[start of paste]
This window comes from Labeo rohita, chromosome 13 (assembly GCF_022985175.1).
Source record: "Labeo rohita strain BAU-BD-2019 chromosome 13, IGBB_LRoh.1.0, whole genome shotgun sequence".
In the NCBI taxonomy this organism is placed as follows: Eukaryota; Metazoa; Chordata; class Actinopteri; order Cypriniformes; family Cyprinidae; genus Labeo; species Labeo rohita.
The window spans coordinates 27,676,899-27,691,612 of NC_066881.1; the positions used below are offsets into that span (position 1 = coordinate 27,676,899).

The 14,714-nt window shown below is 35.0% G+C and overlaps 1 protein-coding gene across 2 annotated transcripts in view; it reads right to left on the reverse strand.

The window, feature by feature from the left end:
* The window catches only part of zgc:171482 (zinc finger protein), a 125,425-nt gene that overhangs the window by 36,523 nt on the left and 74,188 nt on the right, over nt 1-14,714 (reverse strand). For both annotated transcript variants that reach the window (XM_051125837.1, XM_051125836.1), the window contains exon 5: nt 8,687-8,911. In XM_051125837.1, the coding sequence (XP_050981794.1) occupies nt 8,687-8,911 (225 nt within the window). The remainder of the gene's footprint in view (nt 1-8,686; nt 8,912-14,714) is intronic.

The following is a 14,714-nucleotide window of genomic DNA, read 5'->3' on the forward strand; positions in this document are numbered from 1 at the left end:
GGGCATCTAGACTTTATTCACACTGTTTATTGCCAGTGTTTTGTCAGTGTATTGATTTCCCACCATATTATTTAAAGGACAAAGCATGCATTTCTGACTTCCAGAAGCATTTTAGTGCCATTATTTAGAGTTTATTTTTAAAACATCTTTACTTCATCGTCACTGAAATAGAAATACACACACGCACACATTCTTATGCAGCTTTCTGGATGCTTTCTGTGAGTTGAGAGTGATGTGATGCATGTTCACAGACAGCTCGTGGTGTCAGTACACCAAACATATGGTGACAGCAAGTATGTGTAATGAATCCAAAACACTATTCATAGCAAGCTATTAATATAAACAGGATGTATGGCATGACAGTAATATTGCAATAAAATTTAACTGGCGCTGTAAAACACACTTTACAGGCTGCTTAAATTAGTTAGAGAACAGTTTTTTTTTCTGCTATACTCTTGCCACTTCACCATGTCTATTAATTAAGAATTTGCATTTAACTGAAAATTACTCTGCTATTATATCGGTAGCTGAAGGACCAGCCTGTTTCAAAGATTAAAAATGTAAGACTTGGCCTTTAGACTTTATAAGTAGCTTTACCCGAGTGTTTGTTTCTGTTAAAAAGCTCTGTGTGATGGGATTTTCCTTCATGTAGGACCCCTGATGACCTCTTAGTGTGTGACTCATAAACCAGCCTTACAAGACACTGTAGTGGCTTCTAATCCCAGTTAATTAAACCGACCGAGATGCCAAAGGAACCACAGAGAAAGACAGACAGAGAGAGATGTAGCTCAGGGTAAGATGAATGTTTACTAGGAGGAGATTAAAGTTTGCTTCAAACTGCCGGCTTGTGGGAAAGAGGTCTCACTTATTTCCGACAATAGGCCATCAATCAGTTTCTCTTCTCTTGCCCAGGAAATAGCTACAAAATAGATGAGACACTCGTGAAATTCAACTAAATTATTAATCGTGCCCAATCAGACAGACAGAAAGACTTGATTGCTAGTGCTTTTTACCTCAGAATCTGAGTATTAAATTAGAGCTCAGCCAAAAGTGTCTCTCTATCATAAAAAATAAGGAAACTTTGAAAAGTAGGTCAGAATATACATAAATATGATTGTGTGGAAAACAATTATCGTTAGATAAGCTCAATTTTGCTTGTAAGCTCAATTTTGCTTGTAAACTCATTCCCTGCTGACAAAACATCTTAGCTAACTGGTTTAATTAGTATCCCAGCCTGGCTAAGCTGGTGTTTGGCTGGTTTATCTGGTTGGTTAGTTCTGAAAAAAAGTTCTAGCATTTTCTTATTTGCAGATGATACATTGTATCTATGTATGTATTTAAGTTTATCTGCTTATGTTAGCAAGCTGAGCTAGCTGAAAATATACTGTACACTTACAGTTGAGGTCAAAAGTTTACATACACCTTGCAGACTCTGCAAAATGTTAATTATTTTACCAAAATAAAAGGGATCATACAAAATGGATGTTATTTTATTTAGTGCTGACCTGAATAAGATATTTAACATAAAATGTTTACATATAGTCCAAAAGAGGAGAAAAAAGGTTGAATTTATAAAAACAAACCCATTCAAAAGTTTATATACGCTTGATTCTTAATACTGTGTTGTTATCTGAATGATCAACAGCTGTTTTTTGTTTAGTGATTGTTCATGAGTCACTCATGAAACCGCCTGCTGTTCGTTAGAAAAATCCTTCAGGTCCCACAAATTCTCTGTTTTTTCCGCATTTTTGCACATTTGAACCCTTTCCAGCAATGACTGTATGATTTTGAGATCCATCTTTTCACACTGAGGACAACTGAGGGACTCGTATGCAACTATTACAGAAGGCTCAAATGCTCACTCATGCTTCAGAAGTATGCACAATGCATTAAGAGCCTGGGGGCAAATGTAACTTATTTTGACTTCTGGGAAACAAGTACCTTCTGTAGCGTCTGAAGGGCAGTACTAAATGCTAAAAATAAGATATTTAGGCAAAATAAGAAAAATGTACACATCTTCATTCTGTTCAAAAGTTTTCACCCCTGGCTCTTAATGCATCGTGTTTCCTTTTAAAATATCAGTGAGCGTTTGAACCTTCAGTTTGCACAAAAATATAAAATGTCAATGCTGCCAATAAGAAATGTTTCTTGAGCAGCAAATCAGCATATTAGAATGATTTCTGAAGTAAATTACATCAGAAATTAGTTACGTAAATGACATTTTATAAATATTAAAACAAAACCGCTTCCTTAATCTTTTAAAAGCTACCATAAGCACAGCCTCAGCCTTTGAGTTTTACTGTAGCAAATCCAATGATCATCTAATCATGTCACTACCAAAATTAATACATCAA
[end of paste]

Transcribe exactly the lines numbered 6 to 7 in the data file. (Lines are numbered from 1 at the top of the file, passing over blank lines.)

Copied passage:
The window, feature by feature from the left end:
* The window catches only part of zgc:171482 (zinc finger protein), a 125,425-nt gene that overhangs the window by 36,523 nt on the left and 74,188 nt on the right, over nt 1-14,714 (reverse strand). For both annotated transcript variants that reach the window (XM_051125837.1, XM_051125836.1), the window contains exon 5: nt 8,687-8,911. In XM_051125837.1, the coding sequence (XP_050981794.1) occupies nt 8,687-8,911 (225 nt within the window). The remainder of the gene's footprint in view (nt 1-8,686; nt 8,912-14,714) is intronic.